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Task Force recommends against screening for chronic obstructive pulmonary disease using spirometry
Adults without symptoms of chronic obstructive pulmonary disease (COPD) should not be screened for the disease using spirometry, according to a new recommendation from the U.S. Preventive Services Task Force. The recommendation and the accompanying summary of evidence are posted online in the Annals of Internal Medicine and appear in the April 1, 2008, print edition of the journal.
COPD is a lung disease in which the airways in the lungs are damaged, making it hard to breathe. COPD is the fourth leading cause of death and affects more than 5 percent of the U.S. population. Current or past cigarette smoking is the most common cause of COPD. Breathing in chemicals or other kinds of lung irritants over a long period of time may also cause or
contribute to COPD, and individuals over the age of 40 are also at higher risk for the disease. Screening for COPD is most often performed using spirometry, a lung function test that uses a spirometer machine.
Spirometry is performed by having a patient breathe into a tube attached to a spirometer machine, which calculates the amount of air the lungs can hold and the rate that air can be inhaled and exhaled. The results of the test are compared with those of healthy individuals of similar height and age and of the same gender and race.
The Task Force found that the benefits of screening individuals without symptoms of COPD were very small. Approximately 400 adults between the ages of 60-69 would need to be screened in order to identify a single patient who may later develop COPD symptoms severe enough to require immediate medical care.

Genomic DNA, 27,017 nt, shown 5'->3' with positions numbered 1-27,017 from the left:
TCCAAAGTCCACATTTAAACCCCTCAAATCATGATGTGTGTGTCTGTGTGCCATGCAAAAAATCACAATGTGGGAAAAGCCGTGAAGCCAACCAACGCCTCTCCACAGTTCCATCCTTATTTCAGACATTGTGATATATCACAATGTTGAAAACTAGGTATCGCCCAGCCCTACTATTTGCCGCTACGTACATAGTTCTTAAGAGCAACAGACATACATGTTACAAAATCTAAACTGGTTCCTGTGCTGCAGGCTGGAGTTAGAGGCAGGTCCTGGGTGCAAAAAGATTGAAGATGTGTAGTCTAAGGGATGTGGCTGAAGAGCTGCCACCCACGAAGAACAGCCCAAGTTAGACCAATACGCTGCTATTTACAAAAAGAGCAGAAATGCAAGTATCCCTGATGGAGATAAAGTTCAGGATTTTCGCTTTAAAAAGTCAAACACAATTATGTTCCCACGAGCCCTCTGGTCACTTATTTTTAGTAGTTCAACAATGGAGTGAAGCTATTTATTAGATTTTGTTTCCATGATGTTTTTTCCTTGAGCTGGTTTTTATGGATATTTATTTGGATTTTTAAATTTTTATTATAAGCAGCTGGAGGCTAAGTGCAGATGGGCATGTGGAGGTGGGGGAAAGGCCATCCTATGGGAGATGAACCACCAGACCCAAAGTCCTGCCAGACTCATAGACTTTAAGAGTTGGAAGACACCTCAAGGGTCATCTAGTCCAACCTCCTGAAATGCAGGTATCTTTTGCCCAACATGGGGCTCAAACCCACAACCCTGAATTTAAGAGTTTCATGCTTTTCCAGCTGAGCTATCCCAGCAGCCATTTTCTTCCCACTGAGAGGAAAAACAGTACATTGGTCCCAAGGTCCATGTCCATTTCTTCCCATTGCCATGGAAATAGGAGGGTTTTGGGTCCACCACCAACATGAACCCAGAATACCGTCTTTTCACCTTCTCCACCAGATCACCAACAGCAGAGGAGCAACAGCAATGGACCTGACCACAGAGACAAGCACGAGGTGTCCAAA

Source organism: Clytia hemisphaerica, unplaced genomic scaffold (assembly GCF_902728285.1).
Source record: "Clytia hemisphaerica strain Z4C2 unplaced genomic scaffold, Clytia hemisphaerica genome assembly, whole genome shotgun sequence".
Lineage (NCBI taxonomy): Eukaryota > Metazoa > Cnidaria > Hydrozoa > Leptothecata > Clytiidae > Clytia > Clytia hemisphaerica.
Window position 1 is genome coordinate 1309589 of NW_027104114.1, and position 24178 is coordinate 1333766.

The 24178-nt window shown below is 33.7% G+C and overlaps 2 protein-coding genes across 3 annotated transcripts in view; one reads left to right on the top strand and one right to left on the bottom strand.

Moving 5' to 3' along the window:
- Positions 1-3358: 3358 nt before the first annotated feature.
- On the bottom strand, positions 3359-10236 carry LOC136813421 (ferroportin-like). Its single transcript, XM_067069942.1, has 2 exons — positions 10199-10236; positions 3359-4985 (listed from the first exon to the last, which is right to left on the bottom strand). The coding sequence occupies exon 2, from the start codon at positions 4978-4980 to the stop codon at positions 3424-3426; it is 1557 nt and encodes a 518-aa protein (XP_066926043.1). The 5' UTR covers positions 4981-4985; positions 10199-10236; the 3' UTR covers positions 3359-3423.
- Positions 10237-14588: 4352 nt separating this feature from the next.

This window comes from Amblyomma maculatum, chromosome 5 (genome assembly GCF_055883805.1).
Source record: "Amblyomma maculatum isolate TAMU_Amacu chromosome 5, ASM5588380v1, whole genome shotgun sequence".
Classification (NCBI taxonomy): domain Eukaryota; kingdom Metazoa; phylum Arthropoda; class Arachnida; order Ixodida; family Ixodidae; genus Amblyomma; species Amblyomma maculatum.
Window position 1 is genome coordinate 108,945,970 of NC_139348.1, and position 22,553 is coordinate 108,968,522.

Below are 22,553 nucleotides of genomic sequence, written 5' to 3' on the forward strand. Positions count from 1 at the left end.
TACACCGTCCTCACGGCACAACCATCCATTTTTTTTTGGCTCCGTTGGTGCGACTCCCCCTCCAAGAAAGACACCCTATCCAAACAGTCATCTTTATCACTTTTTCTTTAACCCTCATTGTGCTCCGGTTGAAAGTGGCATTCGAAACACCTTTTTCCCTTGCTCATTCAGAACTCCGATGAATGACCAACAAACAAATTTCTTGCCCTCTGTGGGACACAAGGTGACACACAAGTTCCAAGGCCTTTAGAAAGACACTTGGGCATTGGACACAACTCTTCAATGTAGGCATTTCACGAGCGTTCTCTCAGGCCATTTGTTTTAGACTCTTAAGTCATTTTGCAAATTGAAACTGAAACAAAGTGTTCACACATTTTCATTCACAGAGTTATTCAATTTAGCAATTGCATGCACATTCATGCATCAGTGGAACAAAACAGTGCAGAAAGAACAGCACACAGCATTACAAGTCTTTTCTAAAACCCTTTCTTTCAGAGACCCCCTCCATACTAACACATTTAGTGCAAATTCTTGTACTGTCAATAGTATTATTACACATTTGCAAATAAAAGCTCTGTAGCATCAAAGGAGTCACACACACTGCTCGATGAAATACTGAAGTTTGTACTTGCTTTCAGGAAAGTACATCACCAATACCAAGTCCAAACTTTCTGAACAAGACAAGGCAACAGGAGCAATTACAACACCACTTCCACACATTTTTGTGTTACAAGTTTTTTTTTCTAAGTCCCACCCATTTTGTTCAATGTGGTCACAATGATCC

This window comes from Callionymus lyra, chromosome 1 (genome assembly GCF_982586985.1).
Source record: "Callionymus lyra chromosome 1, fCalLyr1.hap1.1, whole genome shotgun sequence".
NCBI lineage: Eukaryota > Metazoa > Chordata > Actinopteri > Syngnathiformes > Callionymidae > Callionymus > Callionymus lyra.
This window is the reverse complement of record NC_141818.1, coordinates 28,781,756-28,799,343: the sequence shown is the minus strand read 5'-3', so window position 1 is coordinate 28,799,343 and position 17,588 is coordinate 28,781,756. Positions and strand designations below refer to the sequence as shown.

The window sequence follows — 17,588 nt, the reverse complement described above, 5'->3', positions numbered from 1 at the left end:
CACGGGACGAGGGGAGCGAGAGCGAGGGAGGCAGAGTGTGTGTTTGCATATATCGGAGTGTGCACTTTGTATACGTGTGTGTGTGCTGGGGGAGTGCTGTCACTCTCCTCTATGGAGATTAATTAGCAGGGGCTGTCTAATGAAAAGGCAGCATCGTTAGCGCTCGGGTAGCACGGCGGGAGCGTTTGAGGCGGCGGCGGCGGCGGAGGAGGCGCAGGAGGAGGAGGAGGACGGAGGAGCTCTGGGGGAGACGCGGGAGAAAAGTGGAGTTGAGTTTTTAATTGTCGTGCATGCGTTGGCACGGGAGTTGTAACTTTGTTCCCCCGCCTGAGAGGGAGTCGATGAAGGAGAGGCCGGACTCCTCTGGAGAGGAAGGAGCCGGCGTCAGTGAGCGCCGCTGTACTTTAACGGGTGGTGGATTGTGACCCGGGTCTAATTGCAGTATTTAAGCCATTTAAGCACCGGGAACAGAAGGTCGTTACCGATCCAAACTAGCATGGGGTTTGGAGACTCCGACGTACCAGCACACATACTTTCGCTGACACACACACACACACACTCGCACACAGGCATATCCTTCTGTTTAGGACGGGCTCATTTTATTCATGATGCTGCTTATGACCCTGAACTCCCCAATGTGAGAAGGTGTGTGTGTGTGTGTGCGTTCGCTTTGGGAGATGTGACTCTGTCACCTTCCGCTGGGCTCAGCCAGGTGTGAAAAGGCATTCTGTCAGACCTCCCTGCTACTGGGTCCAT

The Task Force also found that spirometry can substantially overdiagnose COPD in people over the age of 70 who have never smoked and can produce some false positives in younger adults. In those patients experiencing symptoms of COPD, including coughing that doesn't go away, coughing up large amounts of mucus, shortness of breath, wheezing, and chest tightness, spirometry may be used to confirm a diagnosis of COPD.
The Task Force found evidence that the diagnosis did not have an impact on the number of patients who quit smoking, nor could they find evidence that it increased the number of patients who received the flu vaccine. Quitting smoking is the single most important thing a patient can do to slow the progression of the disease, and there is some evidence that getting vaccinated against the flu can prevent worsening of COPD symptoms.
The Task Force is the leading independent panel of experts in prevention and primary care. The Task Force, which is supported by the Agency for Healthcare Research and Quality (AHRQ), conducts rigorous, impartial assessments of the scientific evidence for the effectiveness of a broad range of clinical preventive services, including screening, counseling, and preventive medications. Its recommendations are considered the gold standard for clinical preventive services. The Task Force recommends against screening adults for COPD using spirometry (D recommendation). The recommendations and materials for clinicians are available on the AHRQ Web site at http://www.ahrq.gov/clinic/uspstf/uspscopd.htm.
Editor's Note: Previous Task Force recommendations, summaries of the evidence, and related materials are available from the AHRQ Publications Clearinghouse. Clinical information is also available from AHRQ's National Guideline Clearinghouse™ at http://www.guideline.gov.
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